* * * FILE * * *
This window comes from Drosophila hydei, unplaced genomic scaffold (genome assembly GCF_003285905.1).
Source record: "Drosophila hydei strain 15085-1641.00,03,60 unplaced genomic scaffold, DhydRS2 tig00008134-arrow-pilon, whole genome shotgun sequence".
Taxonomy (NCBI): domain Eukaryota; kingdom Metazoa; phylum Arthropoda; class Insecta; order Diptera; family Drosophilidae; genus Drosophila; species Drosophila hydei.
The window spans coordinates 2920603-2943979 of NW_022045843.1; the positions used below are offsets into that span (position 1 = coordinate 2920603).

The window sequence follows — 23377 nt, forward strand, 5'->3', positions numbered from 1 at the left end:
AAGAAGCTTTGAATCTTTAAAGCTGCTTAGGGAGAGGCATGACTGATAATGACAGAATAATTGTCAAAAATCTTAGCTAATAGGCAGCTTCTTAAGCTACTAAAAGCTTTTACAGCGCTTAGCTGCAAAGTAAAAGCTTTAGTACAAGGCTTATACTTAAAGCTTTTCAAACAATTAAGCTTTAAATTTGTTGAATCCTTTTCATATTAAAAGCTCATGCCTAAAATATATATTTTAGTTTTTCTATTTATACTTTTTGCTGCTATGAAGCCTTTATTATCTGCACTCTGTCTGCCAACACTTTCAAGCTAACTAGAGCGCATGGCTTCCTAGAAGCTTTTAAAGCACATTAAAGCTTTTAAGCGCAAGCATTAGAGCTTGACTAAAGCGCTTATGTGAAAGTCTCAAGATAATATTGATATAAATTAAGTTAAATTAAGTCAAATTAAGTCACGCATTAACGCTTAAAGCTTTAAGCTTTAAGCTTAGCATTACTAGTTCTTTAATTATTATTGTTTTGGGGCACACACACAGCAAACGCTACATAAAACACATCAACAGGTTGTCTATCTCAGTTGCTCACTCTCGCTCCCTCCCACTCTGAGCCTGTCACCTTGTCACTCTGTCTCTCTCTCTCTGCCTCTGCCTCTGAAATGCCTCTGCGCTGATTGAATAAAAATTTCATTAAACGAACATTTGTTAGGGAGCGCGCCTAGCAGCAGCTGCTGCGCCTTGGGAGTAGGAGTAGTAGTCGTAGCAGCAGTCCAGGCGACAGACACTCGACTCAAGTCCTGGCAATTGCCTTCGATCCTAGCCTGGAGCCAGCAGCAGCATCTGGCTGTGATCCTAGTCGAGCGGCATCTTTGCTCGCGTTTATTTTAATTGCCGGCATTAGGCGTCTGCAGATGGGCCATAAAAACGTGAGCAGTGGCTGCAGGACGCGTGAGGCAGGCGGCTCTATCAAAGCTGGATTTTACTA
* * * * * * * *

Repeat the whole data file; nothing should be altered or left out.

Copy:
This window comes from Drosophila hydei, unplaced genomic scaffold (genome assembly GCF_003285905.1).
Source record: "Drosophila hydei strain 15085-1641.00,03,60 unplaced genomic scaffold, DhydRS2 tig00008134-arrow-pilon, whole genome shotgun sequence".
Taxonomy (NCBI): domain Eukaryota; kingdom Metazoa; phylum Arthropoda; class Insecta; order Diptera; family Drosophilidae; genus Drosophila; species Drosophila hydei.
The window spans coordinates 2920603-2943979 of NW_022045843.1; the positions used below are offsets into that span (position 1 = coordinate 2920603).

The window sequence follows — 23377 nt, forward strand, 5'->3', positions numbered from 1 at the left end:
AAGAAGCTTTGAATCTTTAAAGCTGCTTAGGGAGAGGCATGACTGATAATGACAGAATAATTGTCAAAAATCTTAGCTAATAGGCAGCTTCTTAAGCTACTAAAAGCTTTTACAGCGCTTAGCTGCAAAGTAAAAGCTTTAGTACAAGGCTTATACTTAAAGCTTTTCAAACAATTAAGCTTTAAATTTGTTGAATCCTTTTCATATTAAAAGCTCATGCCTAAAATATATATTTTAGTTTTTCTATTTATACTTTTTGCTGCTATGAAGCCTTTATTATCTGCACTCTGTCTGCCAACACTTTCAAGCTAACTAGAGCGCATGGCTTCCTAGAAGCTTTTAAAGCACATTAAAGCTTTTAAGCGCAAGCATTAGAGCTTGACTAAAGCGCTTATGTGAAAGTCTCAAGATAATATTGATATAAATTAAGTTAAATTAAGTCAAATTAAGTCACGCATTAACGCTTAAAGCTTTAAGCTTTAAGCTTAGCATTACTAGTTCTTTAATTATTATTGTTTTGGGGCACACACACAGCAAACGCTACATAAAACACATCAACAGGTTGTCTATCTCAGTTGCTCACTCTCGCTCCCTCCCACTCTGAGCCTGTCACCTTGTCACTCTGTCTCTCTCTCTCTGCCTCTGCCTCTGAAATGCCTCTGCGCTGATTGAATAAAAATTTCATTAAACGAACATTTGTTAGGGAGCGCGCCTAGCAGCAGCTGCTGCGCCTTGGGAGTAGGAGTAGTAGTCGTAGCAGCAGTCCAGGCGACAGACACTCGACTCAAGTCCTGGCAATTGCCTTCGATCCTAGCCTGGAGCCAGCAGCAGCATCTGGCTGTGATCCTAGTCGAGCGGCATCTTTGCTCGCGTTTATTTTAATTGCCGGCATTAGGCGTCTGCAGATGGGCCATAAAAACGTGAGCAGTGGCTGCAGGACGCGTGAGGCAGGCGGCTCTATCAAAGCTGGATTTTACTA